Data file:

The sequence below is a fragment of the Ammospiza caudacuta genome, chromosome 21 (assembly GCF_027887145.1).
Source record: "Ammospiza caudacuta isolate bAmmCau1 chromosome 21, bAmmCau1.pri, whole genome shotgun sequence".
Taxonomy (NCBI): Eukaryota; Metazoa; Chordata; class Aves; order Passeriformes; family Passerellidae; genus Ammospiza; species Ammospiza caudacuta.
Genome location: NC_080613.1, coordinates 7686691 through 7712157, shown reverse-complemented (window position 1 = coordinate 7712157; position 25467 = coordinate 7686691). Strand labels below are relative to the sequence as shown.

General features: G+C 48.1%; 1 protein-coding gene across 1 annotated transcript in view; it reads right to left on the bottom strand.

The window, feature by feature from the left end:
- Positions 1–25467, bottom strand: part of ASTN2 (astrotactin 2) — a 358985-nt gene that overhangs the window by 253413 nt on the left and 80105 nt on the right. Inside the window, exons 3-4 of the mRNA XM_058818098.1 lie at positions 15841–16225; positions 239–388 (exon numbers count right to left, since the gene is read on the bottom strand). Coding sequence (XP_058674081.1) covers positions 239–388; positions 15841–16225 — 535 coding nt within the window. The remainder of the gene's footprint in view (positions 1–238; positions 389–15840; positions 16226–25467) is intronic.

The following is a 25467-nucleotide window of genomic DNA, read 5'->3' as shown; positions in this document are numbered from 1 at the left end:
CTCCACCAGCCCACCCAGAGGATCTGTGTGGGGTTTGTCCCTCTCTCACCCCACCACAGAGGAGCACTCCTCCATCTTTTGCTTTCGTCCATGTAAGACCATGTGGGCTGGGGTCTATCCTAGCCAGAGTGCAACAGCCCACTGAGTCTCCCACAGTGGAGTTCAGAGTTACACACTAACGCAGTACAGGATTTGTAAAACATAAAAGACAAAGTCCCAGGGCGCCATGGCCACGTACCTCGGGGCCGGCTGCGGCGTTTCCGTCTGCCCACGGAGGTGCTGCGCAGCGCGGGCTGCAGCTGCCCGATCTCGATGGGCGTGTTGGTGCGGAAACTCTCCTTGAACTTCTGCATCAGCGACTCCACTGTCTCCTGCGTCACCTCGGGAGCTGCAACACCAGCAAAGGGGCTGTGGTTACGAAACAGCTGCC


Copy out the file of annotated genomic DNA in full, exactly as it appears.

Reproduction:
The sequence below is a fragment of the Ammospiza caudacuta genome, chromosome 21 (assembly GCF_027887145.1).
Source record: "Ammospiza caudacuta isolate bAmmCau1 chromosome 21, bAmmCau1.pri, whole genome shotgun sequence".
Taxonomy (NCBI): Eukaryota; Metazoa; Chordata; class Aves; order Passeriformes; family Passerellidae; genus Ammospiza; species Ammospiza caudacuta.
Genome location: NC_080613.1, coordinates 7686691 through 7712157, shown reverse-complemented (window position 1 = coordinate 7712157; position 25467 = coordinate 7686691). Strand labels below are relative to the sequence as shown.

General features: G+C 48.1%; 1 protein-coding gene across 1 annotated transcript in view; it reads right to left on the bottom strand.

The window, feature by feature from the left end:
- Positions 1–25467, bottom strand: part of ASTN2 (astrotactin 2) — a 358985-nt gene that overhangs the window by 253413 nt on the left and 80105 nt on the right. Inside the window, exons 3-4 of the mRNA XM_058818098.1 lie at positions 15841–16225; positions 239–388 (exon numbers count right to left, since the gene is read on the bottom strand). Coding sequence (XP_058674081.1) covers positions 239–388; positions 15841–16225 — 535 coding nt within the window. The remainder of the gene's footprint in view (positions 1–238; positions 389–15840; positions 16226–25467) is intronic.

The following is a 25467-nucleotide window of genomic DNA, read 5'->3' as shown; positions in this document are numbered from 1 at the left end:
CTCCACCAGCCCACCCAGAGGATCTGTGTGGGGTTTGTCCCTCTCTCACCCCACCACAGAGGAGCACTCCTCCATCTTTTGCTTTCGTCCATGTAAGACCATGTGGGCTGGGGTCTATCCTAGCCAGAGTGCAACAGCCCACTGAGTCTCCCACAGTGGAGTTCAGAGTTACACACTAACGCAGTACAGGATTTGTAAAACATAAAAGACAAAGTCCCAGGGCGCCATGGCCACGTACCTCGGGGCCGGCTGCGGCGTTTCCGTCTGCCCACGGAGGTGCTGCGCAGCGCGGGCTGCAGCTGCCCGATCTCGATGGGCGTGTTGGTGCGGAAACTCTCCTTGAACTTCTGCATCAGCGACTCCACTGTCTCCTGCGTCACCTCGGGAGCTGCAACACCAGCAAAGGGGCTGTGGTTACGAAACAGCTGCC